‘The Mandalorian’ Had a Set Mistake Like ‘Game of Thrones’s Coffee Cup & We Can’t Unsee It

'The Mandalorian'
Photo: Lucasfilm/Disney Plus.

Fans can’t stop laughing about The Mandalorian‘s mistake with jeans and T-shirt guy. Now, if that doesn’t sound like a character you’d normally find in a galaxy far, far away, that’s because it isn’t: “Jeans Guy,” as Twitter has affectionately dubbed him, is actually the latest in a series of television gaffes à la the Game of Thrones coffee cup. Turns out, a Disney crew member got caught in a shot for The Mandalorian’s fourth episode in season two, “Chapter 12: The Siege.” Read on to see the blunder in question. Warning: There are minor spoilers ahead for The Mandalorian season 2.

The Mandalorian season two‘s episode, “The Siege,” landed on Disney Plus on Friday, November 20 (which you can watch here). ICYMI, the episode sees Mando reconnecting with Greef Karga and Cara Dune to protect the planet Nevarro. Their mission takes them to an old Imperial Base, where, in true Mandalorian fashion, the crew lands themselves in another action-packed battle. But fans of The Mandalorian weren’t all fixing their eyes on the action. Some eagle-eyed viewers spotted something far more puzzling in the corner of the scene’s frame: Jeans Guy.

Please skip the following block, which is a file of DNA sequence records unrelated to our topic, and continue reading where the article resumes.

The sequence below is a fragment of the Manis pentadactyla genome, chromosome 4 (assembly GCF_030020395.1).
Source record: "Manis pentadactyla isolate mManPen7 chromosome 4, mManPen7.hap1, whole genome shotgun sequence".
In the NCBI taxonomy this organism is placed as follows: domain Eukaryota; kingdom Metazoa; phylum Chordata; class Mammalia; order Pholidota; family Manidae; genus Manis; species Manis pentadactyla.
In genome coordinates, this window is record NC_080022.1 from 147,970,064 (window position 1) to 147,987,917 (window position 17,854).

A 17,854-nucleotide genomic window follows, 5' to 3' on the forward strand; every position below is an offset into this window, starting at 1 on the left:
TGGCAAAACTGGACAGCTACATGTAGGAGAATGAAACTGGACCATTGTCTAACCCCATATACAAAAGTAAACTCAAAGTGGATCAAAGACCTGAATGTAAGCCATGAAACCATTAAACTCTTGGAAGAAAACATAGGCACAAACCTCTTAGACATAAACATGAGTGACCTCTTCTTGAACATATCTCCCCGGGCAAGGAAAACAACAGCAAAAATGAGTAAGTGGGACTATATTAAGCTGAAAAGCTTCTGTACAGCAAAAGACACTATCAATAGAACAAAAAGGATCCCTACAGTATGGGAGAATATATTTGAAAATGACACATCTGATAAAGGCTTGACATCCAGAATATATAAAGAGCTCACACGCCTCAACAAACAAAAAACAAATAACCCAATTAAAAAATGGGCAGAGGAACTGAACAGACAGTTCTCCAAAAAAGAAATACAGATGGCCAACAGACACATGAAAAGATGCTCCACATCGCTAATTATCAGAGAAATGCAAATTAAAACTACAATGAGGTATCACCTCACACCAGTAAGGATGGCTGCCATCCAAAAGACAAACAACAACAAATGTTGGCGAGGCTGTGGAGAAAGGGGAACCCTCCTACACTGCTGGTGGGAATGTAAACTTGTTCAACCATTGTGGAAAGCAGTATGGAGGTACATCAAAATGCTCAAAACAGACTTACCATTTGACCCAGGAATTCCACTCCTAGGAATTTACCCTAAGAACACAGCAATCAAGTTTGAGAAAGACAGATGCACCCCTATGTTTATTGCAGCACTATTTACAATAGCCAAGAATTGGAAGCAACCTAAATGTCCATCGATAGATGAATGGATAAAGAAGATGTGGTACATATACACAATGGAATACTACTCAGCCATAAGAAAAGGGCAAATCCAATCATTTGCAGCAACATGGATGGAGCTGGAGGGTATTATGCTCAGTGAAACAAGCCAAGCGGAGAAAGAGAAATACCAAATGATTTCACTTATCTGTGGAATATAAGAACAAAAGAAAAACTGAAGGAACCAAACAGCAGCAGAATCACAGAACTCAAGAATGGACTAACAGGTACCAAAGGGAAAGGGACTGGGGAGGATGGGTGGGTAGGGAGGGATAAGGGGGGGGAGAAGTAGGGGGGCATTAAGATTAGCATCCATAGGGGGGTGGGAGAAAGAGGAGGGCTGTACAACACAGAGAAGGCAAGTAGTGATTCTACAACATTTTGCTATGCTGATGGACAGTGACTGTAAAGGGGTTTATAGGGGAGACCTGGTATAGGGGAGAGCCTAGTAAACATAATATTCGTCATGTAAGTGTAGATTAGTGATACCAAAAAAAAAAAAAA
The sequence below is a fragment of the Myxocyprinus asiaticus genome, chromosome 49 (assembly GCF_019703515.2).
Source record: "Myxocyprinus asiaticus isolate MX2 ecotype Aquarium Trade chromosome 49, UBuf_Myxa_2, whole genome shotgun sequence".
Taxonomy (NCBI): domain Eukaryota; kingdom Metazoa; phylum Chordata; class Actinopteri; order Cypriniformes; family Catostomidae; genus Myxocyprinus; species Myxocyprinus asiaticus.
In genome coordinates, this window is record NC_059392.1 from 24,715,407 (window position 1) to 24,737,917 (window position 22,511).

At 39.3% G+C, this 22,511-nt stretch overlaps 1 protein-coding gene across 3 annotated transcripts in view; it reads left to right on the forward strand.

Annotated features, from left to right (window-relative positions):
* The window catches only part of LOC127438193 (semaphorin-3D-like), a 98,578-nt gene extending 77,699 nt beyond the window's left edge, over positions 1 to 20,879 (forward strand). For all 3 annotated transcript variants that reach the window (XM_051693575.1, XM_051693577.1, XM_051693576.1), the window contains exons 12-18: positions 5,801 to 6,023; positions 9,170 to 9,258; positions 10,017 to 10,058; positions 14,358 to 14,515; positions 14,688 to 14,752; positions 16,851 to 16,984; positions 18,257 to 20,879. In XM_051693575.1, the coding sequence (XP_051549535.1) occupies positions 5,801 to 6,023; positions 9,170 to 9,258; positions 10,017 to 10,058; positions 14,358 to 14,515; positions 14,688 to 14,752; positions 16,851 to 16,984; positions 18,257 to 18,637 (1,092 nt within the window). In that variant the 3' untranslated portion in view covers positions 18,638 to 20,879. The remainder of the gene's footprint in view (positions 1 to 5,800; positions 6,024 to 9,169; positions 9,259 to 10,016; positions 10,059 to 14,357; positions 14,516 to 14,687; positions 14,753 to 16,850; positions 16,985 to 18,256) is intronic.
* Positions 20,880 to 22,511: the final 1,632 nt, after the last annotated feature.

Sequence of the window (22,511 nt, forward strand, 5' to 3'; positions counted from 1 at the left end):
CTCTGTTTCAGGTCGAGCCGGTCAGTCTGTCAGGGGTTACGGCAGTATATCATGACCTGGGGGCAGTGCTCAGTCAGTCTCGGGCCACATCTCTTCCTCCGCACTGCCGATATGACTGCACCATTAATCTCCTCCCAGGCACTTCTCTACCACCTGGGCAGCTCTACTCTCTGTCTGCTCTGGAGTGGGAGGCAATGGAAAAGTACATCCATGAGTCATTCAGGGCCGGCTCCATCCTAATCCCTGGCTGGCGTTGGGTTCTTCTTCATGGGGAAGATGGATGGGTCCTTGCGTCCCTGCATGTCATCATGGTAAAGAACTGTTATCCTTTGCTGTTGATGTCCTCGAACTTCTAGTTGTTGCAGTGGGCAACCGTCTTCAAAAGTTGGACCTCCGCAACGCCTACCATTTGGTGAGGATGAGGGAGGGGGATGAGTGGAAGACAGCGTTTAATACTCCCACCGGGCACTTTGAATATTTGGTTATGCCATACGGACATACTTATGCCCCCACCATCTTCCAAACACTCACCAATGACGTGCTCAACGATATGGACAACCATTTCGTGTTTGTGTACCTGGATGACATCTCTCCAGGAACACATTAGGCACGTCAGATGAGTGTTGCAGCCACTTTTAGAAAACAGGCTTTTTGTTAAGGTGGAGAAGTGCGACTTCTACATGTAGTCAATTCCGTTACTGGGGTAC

To the far left of Karga was a person wearing blue jeans and a tee. His ~costume~ left little question as to the fact that he wasn’t part of this Star Wars universe at all. Nope, this person was simply a crew member who managed to land themselves in the shot, much like that rogue Starbucks coffee cup infamously spotted during the last season of Game of Thrones.

Clearly, mistakes like these aren’t a first for television. Just take what Game of Thrones showrunner, Dan Weiss, had to say for himself when fans around the globe clocked the HBO drama’s coffee cup snafu. “I’d seen that shot one thousand times and we’re always looking at their faces or how the shot sat with the shots on either side of it,” he said of the blunder. “I felt like we were the participants in a psychology experiment, like where you don’t see the gorillas running around in the background because you’re counting the basketballs.”

He added, “Every production that’s ever existed had things like this. You can see a crew member in ‘Braveheart’; there’s an actor wearing a wristwatch in ‘Spartacus.’ But now, people can rewind things and everybody is talking to each other in real time. So one person saw the coffee cup, rewound it, and then everybody did.” So it goes!

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